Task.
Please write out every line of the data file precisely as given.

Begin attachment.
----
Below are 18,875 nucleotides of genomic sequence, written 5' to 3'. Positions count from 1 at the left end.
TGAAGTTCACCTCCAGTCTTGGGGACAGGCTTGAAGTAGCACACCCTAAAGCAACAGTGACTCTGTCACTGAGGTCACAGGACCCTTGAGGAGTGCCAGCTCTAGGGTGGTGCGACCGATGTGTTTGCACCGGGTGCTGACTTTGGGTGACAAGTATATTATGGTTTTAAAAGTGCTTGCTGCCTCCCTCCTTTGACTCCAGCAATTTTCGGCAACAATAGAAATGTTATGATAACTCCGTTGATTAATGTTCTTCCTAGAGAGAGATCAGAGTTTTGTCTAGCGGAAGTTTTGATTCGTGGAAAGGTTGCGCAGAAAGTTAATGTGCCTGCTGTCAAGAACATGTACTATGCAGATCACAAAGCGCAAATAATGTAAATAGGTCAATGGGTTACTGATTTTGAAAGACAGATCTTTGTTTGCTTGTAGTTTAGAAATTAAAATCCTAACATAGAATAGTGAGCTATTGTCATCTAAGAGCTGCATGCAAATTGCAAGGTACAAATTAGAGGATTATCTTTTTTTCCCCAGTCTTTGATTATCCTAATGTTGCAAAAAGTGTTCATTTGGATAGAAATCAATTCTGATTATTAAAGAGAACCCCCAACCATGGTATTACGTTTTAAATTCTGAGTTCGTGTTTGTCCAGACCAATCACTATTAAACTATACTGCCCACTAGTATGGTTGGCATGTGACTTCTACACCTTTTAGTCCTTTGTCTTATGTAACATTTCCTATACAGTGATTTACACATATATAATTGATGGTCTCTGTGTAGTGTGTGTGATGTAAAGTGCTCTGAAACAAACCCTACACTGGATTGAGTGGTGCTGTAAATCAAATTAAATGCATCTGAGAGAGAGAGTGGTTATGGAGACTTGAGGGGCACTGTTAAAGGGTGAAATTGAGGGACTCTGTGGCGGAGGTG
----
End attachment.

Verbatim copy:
Below are 18,875 nucleotides of genomic sequence, written 5' to 3'. Positions count from 1 at the left end.
TGAAGTTCACCTCCAGTCTTGGGGACAGGCTTGAAGTAGCACACCCTAAAGCAACAGTGACTCTGTCACTGAGGTCACAGGACCCTTGAGGAGTGCCAGCTCTAGGGTGGTGCGACCGATGTGTTTGCACCGGGTGCTGACTTTGGGTGACAAGTATATTATGGTTTTAAAAGTGCTTGCTGCCTCCCTCCTTTGACTCCAGCAATTTTCGGCAACAATAGAAATGTTATGATAACTCCGTTGATTAATGTTCTTCCTAGAGAGAGATCAGAGTTTTGTCTAGCGGAAGTTTTGATTCGTGGAAAGGTTGCGCAGAAAGTTAATGTGCCTGCTGTCAAGAACATGTACTATGCAGATCACAAAGCGCAAATAATGTAAATAGGTCAATGGGTTACTGATTTTGAAAGACAGATCTTTGTTTGCTTGTAGTTTAGAAATTAAAATCCTAACATAGAATAGTGAGCTATTGTCATCTAAGAGCTGCATGCAAATTGCAAGGTACAAATTAGAGGATTATCTTTTTTTCCCCAGTCTTTGATTATCCTAATGTTGCAAAAAGTGTTCATTTGGATAGAAATCAATTCTGATTATTAAAGAGAACCCCCAACCATGGTATTACGTTTTAAATTCTGAGTTCGTGTTTGTCCAGACCAATCACTATTAAACTATACTGCCCACTAGTATGGTTGGCATGTGACTTCTACACCTTTTAGTCCTTTGTCTTATGTAACATTTCCTATACAGTGATTTACACATATATAATTGATGGTCTCTGTGTAGTGTGTGTGATGTAAAGTGCTCTGAAACAAACCCTACACTGGATTGAGTGGTGCTGTAAATCAAATTAAATGCATCTGAGAGAGAGAGTGGTTATGGAGACTTGAGGGGCACTGTTAAAGGGTGAAATTGAGGGACTCTGTGGCGGAGGTG